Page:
Mentor Day!


I learned about people from places around the world.

I learned about how my schoolwork and the activities I do will help me later in life.

I learned that sometimes you have a Plan A and sometimes you have a Plan B, but sometimes those things aren’t what you really wanted, and what you wanted and what makes you happy is that unexpected Plan C, which isn’t really a Plan C at all.

On Wednesday, June 24th, Community-Word Project Teachers and Staff embarked on a brand new journey with corporate volunteers from BlackRock’s Latin America & Iberia Division by creating what was later named Mentor Day. At 8 o’clock in the morning, six CWP staffers and 20 BlackRock volunteers assembled at Accion Academy with an idea to create a kind of career day in which the volunteers would share and teach the classes of 7th & 8th grade students about their lives, and what it means to use creativity in the workforce. The weeks building up to this event revolved around numerous emails, phone calls and meetings that focused on educating the students about BlackRock and finding a way to show them how the poetic and theatrical devices they had been working on with their CWP Teaching Artists could be incorporated into the workplace later in life. Presentations were built. Roles assigned. T-shirts made. Student questions prepped. Community writing lessons created. And a plethora of other small details necessary to execute an event like this were implemented.

However, what really happened was a Plan C that no one from either organization had imagined.

The students at Accion had been working with CWP Teaching Artists Molly Goldman and Sheldon Best for 10 weeks to create a theatrical culminating event (performed the week before) and an anthology of their work that focused on their individual voices and communities, and this last day of the residency usually focuses on reflection. When the team of adults arrived, they were met with a big obstacle- this particular Wednesday night was graduation day for the 8th grade class and attendance was extremely low. However, the TAs had an idea to combine the small number of 8th graders with the 7th grade classes and make two large groups, rather than four regular sized classes, which allowed the BlackRock volunteers much more time with each group and turned out to be the “hurdle” that made the day so special.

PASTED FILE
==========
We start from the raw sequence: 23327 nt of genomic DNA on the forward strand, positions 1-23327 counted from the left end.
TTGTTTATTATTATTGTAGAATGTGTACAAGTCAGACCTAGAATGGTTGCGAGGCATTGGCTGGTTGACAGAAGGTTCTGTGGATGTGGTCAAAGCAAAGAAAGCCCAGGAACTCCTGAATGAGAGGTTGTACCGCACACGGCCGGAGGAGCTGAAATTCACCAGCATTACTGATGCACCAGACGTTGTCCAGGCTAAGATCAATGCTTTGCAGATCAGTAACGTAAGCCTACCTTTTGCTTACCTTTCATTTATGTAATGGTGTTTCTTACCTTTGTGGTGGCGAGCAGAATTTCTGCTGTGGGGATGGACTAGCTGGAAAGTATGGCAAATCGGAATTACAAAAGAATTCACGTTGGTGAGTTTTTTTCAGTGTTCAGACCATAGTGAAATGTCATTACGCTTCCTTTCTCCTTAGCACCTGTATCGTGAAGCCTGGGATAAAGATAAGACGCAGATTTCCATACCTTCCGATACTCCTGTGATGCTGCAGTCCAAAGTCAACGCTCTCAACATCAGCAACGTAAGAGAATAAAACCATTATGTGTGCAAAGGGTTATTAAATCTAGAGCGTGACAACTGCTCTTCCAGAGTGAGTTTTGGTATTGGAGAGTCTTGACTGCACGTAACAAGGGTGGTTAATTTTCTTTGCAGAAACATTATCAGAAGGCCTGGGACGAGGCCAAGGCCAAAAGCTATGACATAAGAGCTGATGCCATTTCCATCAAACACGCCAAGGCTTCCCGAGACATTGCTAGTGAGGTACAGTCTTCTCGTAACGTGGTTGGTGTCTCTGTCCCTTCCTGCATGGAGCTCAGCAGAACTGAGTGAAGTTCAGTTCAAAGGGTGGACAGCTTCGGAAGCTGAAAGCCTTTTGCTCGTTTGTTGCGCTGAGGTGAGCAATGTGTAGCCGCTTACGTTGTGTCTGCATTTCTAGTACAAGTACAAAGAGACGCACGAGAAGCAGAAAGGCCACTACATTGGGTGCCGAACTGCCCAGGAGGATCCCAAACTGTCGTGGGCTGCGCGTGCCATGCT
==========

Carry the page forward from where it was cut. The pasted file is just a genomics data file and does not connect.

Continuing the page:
We began with an opening ritual the TAs had been doing with the students each week, a playful take on CWP’s motto, “I have a voice. My voice is powerful. My voice can change the world.” Their version involved drumming, rhythm, hand gestures, clapping and stomping, and the students took time to teach the BlackRock volunteers each beat. Soon the room was full of laughter, clapping and a storm of individual voices repeating the mantra to varying beats. The extra time allowed the students to be the teachers and opened the room in a natural way that only helped what came next.   

What is BlackRock?

The students were told in weeks prior that BlackRock team members would be coming to visit with them, but relatively all of the students had no clue as to what BlackRock was.

The Wikipedia answer?

BlackRock Inc. is a multinational investment management corporation based in New York City. BlackRock is independently managed, with no single majority stockholder; stock is owned by institutional and individual investors, including BlackRock employees.

But that doesn’t mean much to a group of 7th & 8th graders.

The next step of the day had the volunteers stand up one at a time and give what was meant to be a brief introduction about who they are, what they do at BlackRock and how they got there.

Prior to the event, one concern was whether or not the students would be receptive to the volunteers enough to ask questions. The TAs prompted the students and helped them come up with a few questions to help facilitate the discussion, but we were all worried that the students would be relatively closed mouthed, given that they were preteens who are often “too cool” to care. The students proved us wrong immediately. One by one, the volunteers stood and spent a considerable amount of time answering questions that ranged from the playful like What is your favorite sport? to more thoughtful ones like How do you use creativity in your job? Why did you come to the United States? and How does your work impact your community here and back home? What was meant to be a brief introduction evolved into a long and thoughtful discussion with each volunteer, allowing the students to get to know them better.